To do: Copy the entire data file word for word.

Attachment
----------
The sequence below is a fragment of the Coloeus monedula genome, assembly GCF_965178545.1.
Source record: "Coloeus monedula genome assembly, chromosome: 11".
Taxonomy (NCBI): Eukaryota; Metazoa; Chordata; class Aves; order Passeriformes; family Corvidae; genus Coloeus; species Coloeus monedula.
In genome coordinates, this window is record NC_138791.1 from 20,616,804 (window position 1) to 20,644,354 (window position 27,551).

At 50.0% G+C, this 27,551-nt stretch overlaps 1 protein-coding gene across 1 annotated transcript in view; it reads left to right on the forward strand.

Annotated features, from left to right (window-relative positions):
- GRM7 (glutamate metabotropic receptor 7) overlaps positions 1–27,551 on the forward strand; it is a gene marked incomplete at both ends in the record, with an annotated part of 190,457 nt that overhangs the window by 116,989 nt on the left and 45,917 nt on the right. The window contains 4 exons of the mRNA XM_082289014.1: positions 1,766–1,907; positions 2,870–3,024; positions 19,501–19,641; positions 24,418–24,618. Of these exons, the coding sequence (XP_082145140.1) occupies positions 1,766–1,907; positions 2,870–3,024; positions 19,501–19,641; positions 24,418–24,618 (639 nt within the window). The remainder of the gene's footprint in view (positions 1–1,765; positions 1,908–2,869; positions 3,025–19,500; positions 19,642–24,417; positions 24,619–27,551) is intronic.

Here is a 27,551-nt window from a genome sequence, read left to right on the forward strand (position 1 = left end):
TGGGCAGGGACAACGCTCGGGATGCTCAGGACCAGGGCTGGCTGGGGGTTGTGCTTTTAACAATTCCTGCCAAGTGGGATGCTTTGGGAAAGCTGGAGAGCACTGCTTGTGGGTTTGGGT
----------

The sequence below is a fragment of the Coloeus monedula genome, assembly GCF_965178545.1.
Source record: "Coloeus monedula genome assembly, chromosome: 11".
Taxonomy (NCBI): Eukaryota; Metazoa; Chordata; class Aves; order Passeriformes; family Corvidae; genus Coloeus; species Coloeus monedula.
In genome coordinates, this window is record NC_138791.1 from 20,616,804 (window position 1) to 20,644,354 (window position 27,551).

At 50.0% G+C, this 27,551-nt stretch overlaps 1 protein-coding gene across 1 annotated transcript in view; it reads left to right on the forward strand.

Annotated features, from left to right (window-relative positions):
- GRM7 (glutamate metabotropic receptor 7) overlaps positions 1–27,551 on the forward strand; it is a gene marked incomplete at both ends in the record, with an annotated part of 190,457 nt that overhangs the window by 116,989 nt on the left and 45,917 nt on the right. The window contains 4 exons of the mRNA XM_082289014.1: positions 1,766–1,907; positions 2,870–3,024; positions 19,501–19,641; positions 24,418–24,618. Of these exons, the coding sequence (XP_082145140.1) occupies positions 1,766–1,907; positions 2,870–3,024; positions 19,501–19,641; positions 24,418–24,618 (639 nt within the window). The remainder of the gene's footprint in view (positions 1–1,765; positions 1,908–2,869; positions 3,025–19,500; positions 19,642–24,417; positions 24,619–27,551) is intronic.

Here is a 27,551-nt window from a genome sequence, read left to right on the forward strand (position 1 = left end):
TGGGCAGGGACAACGCTCGGGATGCTCAGGACCAGGGCTGGCTGGGGGTTGTGCTTTTAACAATTCCTGCCAAGTGGGATGCTTTGGGAAAGCTGGAGAGCACTGCTTGTGGGTTTGGGT